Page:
Martin Henley

Yeah.

Robert Craven

So I don’t know. The, you know, the trick isn’t.

Martin Henley

Is it a trick, that’s what we’re trying to establish first.

Robert Craven

Well, it’s not a trick. Well, it’s, here’s a pair of glasses. These could be you know, one pound at the Pound Shop. It could be 50 credits at Specsavers. They could be 250 pounds at Robert Craven Optometrist, for the senior people. Now, as long as I’m delivering value at all levels, that kind of doesn’t matter, as long as the clients are kind of happy. It’s not necessarily a trick because at 250 pounds, I might spend like a day of my time, you know, fixing and measuring and adjusting and so on and so forth. So, I think the thing is that marketing gets confused with kind of the ad-man staffer will drink brand and smoke cigarettes. And then will come up with a cunning plan to fool people. It’s not about, to me, it’s not about coming up with a cunning plan to fool people. It’s about finding ways to give people what they want, you know? And if people want to spend 250 quid on a PCR test, because they don’t want to do it through the NHS, you know National Health Service, that’s fine. So, it’s about, you know, it’s about how we play with that, obviously, it can be abused.

Martin Henley

Good. Alright. And I think the reason that all of this is so confusing, because exactly like you say, marketing is appalling at selling itself.

Robert Craven

Yeah.

Martin Henley

It should be much, much better. Like, we can define it in simple terms, like really simple terms, really, really simple terms, and make it a common-sense thing. For me, the whole of business is marketing, the whole of business is to go back to the definition that you gave in 2006/2007, whatever it was, it’s about finding, winning and keeping customers profitably. If you are doing that, then you are in business. And if you’re not doing that, you’re not going to be in business for very long. But people don’t do that. Because they don’t know that’s what they’re supposed to be doing, I think. You know, and that has to be the fault of marketing the community that, small businesses, especially big businesses, of course, they know how to do this, they’re doing this all day every day. But small businesses don’t know that and if marketing is identifying a need and satisfying that need, why isn’t marketing, this gets very meta I think, but why isn’t marketing very good at doing that?

Robert Craven

Because it’s full of itself, I think is the answer. I think it believes it’s something really special, doing something really profound, they believe they’re saving the world by getting people to buy more frozen food, you know, and, and they’re not saving the world. I mean it’s a great job to have, don’t get me wrong, and it’s good for the frozen food company and it’s good for business everyone’s happy, but they’re not necessarily saving the world, there are better ways of saving the world than doing cute ads for frozen food. So, but they are, you know, let’s also give marketing some respect. Marketing people also have the opportunity to communicate really important ideas to people. You know, I would argue, as you know, this things can be really cumbersome. I would argue that as we look at the way in which governments have been communicating about COVID, that’s been a marketing exercise on the whole, it’s been how do we persuade? I mean, they would argue its PR, but its how do we get people to do this stuff? How do we target specific audiences who may be averse to having jabs? And how do we reach them and persuade them of the benefits and get them and make the sale or making the sad equals, getting people to put jabs in their arms? So marketing or you know, marketing for charities, or, the way in which, you know, the issues around climate change have being taking place? These are all, I would argue these are all, I know, you’d say its PR, but it’s really just marketing, about understanding how to nudge people, understanding how to get people to do what you want them to do, which is what marketing is about in a way.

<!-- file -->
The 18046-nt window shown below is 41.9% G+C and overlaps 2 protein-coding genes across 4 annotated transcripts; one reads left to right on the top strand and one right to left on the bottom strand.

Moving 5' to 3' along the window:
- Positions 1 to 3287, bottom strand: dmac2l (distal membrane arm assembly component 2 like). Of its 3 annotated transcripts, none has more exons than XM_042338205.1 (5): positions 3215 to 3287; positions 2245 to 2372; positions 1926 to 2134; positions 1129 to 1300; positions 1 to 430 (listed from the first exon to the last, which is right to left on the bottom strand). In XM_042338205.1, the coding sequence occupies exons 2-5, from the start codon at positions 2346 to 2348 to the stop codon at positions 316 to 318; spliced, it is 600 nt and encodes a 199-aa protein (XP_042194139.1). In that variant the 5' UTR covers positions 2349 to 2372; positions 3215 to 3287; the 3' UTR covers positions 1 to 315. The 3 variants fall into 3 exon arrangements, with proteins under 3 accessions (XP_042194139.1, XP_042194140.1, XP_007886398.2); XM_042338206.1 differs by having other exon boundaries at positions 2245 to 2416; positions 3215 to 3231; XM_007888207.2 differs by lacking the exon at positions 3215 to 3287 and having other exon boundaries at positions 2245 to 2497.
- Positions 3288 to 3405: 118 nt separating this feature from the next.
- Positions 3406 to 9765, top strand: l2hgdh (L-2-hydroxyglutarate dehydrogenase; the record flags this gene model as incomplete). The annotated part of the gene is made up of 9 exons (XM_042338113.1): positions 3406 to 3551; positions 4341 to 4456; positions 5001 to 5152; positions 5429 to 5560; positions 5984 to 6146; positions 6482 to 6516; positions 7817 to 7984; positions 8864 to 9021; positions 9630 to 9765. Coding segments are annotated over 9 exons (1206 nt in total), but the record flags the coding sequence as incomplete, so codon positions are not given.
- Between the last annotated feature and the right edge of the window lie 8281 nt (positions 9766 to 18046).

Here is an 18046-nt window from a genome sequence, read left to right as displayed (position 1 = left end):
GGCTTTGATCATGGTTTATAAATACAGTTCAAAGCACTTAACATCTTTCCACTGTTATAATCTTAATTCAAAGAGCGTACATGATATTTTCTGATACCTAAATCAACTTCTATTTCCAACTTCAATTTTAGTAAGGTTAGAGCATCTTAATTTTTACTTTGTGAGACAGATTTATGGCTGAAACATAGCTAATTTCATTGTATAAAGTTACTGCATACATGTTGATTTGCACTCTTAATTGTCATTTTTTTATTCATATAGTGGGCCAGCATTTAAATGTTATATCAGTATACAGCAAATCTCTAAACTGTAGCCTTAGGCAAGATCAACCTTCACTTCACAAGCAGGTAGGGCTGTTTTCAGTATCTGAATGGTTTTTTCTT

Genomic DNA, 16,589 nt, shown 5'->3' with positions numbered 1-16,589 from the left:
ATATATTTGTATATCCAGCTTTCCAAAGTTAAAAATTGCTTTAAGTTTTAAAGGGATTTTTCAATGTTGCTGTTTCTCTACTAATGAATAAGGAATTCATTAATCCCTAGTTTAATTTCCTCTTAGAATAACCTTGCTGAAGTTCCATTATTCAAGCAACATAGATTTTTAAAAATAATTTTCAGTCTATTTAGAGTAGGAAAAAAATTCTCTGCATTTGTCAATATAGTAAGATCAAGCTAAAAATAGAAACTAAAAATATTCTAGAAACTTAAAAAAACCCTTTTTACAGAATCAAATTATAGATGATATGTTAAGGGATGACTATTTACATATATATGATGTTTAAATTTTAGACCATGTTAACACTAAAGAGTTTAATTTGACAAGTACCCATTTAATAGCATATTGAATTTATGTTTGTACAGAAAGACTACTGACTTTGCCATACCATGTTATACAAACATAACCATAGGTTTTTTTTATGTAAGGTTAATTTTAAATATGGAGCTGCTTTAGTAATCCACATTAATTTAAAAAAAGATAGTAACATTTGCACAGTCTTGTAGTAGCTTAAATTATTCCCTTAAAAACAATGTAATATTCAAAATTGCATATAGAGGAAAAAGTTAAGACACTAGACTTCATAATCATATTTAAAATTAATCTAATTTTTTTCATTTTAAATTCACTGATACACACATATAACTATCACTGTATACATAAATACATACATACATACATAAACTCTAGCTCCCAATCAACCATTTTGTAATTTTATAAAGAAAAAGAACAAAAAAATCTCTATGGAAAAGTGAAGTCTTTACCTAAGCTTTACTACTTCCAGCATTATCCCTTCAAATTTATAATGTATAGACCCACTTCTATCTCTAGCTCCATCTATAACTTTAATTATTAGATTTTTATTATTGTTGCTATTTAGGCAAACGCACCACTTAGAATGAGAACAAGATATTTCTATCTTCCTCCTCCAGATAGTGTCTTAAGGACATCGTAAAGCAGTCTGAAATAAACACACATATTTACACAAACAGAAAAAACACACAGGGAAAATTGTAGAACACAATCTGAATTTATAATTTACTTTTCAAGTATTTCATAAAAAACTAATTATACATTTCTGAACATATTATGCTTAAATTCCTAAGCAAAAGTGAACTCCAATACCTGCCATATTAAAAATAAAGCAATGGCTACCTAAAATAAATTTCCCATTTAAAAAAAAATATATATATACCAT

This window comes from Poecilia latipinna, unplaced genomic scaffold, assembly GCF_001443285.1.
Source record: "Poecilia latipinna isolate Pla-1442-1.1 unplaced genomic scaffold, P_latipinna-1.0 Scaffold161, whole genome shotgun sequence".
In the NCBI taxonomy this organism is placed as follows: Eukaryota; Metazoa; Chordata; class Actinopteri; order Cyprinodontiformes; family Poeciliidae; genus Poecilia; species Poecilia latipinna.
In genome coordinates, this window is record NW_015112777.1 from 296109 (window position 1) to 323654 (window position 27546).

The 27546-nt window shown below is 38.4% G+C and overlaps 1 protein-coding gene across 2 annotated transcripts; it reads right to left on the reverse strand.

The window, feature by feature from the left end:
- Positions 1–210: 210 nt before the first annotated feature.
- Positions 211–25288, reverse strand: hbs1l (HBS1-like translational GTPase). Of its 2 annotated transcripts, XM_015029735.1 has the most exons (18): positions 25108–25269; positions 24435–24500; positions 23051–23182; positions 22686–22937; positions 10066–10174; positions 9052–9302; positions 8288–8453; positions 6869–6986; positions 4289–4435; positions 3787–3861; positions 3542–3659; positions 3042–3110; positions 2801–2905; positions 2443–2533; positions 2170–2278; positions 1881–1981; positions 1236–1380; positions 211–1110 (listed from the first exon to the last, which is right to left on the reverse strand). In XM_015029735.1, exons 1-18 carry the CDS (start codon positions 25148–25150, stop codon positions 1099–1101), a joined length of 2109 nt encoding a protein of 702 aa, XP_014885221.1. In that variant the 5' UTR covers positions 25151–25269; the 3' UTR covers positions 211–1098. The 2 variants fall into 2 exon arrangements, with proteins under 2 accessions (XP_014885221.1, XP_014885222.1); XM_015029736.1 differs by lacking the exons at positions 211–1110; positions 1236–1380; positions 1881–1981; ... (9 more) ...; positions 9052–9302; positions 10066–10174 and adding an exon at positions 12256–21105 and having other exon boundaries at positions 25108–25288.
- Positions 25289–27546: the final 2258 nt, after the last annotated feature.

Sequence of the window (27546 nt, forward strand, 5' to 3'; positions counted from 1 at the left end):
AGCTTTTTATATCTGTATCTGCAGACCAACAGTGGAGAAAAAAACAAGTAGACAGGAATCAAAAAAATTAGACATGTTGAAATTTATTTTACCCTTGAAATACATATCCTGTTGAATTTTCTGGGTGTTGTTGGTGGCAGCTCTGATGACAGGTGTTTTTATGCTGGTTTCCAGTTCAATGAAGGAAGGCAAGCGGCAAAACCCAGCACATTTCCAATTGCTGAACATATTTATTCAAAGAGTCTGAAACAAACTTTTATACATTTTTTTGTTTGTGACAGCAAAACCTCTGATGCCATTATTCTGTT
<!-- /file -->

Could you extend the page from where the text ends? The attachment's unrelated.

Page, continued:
Martin Henley

Absolutely, I’m 100% with you. The conversation I had two chats ago, was with Melanie Farmer. Melanie Farmer’s involved in Australia, she’s been involved in essentially marketing their COVID response. She’s always been positioned inside universities. And for me, 100% It’s a marketing campaign, you know, to get people to respond the way they’re wanting them to respond, to stay at home, not stay at home, go to work, not go to work, have the jab, not have the jab. So, for me, it’s always about marketing. And what’s interesting about that is I think that the science, I think the reason is so difficult, if it’s difficult, I don’t know, I know, the huge majority of people in the UK have had the vaccine now, but where they’re getting resistance is because of a lack of credibility in the politicians, and in the science and in the pharmaceutical companies. So that comes back to what you were saying about the business school, which is if you have the right association, it all gets much easier. Okay, good, we’re coming close to what you’re busy with now, I think, are we? So, you’re running some kind of agency community, agency service? What exactly is it about?